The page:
“No biological, psychical or economic destiny defines the figure that the human female takes on in society; it is civilization as a whole that elaborates this intermediary product between the male and the eunuch that is called feminine. Only the mediation of another can constitute an individual as an Other.” (293)

That great start is followed by a (to me) less interesting account of child development, from birth to weaning to awareness of body (“the radiation of subjectivity”). I don’t know enough about psychology/psychological theory to know if any of SdB’s account here is still or was ever a viable account. (At least some of it is Lacanian, since she cites his “Family Complexes in the Formation of the Individual”; plus some Freud, Adler et al.) It revolves around the infant’s separation from the mother (birth, then weaning) as lying at the heart his/her lifelong drama — his/her flight from freedom in an effort to  “lose himself within the whole” (294); “his desire for oblivion, sleep, ecstasy and death”; his desire to be whole or to get rid of the separated self (I think), which seems to be at the core of “the drama of one’s relation to the Other”. (294)

The child, who starts out as a subject, slowly — under the gaze of his parents — releases he is also an Other. He can only encounter himself in the world as this “Other”, this now alienated self.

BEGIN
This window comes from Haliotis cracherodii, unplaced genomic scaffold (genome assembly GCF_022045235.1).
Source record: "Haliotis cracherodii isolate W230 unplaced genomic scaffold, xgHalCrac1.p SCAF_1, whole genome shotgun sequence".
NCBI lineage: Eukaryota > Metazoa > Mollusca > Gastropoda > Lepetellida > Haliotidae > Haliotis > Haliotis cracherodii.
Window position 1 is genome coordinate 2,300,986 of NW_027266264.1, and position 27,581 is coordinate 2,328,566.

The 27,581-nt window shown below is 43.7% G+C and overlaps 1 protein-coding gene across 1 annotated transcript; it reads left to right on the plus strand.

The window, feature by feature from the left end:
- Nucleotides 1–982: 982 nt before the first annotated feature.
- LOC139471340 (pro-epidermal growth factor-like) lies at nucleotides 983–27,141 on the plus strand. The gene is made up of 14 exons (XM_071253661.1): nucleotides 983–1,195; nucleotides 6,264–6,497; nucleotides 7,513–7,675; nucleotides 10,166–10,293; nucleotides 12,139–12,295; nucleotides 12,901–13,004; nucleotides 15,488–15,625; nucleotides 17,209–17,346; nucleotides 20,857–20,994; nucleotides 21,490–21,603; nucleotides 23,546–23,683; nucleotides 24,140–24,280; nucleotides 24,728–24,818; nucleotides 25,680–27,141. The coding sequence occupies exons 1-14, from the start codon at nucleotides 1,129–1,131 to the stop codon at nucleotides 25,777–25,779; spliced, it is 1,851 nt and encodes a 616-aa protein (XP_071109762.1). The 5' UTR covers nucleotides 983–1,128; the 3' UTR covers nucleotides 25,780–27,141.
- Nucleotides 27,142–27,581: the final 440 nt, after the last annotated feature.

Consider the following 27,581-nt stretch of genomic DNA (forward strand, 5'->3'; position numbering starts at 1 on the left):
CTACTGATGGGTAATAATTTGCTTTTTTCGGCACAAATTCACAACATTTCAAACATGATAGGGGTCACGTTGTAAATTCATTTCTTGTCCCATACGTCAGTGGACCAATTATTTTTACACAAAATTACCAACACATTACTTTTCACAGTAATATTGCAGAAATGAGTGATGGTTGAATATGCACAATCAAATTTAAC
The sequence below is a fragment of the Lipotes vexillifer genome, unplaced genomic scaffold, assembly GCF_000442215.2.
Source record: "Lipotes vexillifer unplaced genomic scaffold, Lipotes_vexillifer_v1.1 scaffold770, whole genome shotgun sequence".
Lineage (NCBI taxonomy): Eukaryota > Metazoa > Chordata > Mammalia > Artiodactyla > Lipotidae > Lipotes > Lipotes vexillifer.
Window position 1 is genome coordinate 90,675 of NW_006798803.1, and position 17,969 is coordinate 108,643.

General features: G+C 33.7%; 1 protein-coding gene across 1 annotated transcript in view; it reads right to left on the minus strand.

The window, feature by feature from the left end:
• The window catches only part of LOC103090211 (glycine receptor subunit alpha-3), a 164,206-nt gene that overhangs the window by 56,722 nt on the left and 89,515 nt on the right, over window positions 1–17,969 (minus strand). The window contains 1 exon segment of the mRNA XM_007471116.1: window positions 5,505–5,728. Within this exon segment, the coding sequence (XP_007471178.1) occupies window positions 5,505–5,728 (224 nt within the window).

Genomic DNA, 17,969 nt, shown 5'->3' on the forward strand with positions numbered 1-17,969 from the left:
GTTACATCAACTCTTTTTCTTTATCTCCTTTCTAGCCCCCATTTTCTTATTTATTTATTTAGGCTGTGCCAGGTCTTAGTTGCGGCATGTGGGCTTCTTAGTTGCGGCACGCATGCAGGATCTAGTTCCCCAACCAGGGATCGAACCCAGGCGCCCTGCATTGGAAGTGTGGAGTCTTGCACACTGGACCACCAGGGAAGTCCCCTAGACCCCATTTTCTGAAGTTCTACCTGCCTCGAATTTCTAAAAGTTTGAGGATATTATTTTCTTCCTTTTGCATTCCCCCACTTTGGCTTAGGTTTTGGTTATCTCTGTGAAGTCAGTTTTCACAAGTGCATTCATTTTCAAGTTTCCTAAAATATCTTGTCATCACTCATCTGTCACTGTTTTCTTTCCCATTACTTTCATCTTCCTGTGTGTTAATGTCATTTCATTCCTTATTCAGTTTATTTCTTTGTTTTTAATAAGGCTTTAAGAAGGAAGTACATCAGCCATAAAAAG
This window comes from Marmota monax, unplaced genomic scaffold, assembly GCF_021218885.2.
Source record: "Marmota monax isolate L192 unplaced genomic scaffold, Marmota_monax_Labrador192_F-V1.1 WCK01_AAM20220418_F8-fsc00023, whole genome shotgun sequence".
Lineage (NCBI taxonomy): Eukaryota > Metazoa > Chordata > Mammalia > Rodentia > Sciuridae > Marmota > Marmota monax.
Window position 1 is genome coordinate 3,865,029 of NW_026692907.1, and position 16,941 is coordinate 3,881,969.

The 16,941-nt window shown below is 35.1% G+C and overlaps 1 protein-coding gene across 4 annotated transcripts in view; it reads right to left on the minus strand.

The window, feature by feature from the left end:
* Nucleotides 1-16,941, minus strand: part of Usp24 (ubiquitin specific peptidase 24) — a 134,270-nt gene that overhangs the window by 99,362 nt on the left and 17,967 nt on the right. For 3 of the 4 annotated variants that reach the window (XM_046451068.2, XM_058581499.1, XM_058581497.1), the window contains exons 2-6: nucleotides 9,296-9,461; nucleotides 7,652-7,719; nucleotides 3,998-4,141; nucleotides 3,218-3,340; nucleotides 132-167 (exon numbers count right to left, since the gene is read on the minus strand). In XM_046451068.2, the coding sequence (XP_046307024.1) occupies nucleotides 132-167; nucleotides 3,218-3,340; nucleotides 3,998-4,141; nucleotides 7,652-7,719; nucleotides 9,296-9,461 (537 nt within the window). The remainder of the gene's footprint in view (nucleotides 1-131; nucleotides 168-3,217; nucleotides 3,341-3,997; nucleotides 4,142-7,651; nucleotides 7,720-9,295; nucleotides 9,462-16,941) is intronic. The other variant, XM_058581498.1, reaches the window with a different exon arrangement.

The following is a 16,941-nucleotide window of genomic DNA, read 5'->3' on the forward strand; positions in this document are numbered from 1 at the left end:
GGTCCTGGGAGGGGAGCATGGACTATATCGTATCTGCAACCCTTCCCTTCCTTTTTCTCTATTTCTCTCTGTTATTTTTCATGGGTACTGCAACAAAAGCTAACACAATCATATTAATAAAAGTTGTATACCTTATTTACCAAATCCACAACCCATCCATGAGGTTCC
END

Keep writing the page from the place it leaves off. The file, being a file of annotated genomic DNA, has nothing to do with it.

Again, I’m not sure I fully understand her (and Sartre) here (since this is surely Sartre’s breakdown of being-for-itself vs. being-for-Other), but sometimes it’s useful to compare this ‘psychology’ with that of a non-human animal, which is never ‘alienated from itself’, is always purely its own subject (always being-for-itself, never being-for-Other), never has to encounter itself in an “alienated form”. (That said, most non-human animals also suffer the additional category of “being-dinner-for-Other”.)

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Rereading de Beauvoir 15: Myths, Ch. 3

Part Three: Myths. Chapter 3, (274- 84)

[This is part of a chapter by chapter re-reading of Simone de Beauvoir’s “The Second Sex”. You can find all the posts here.]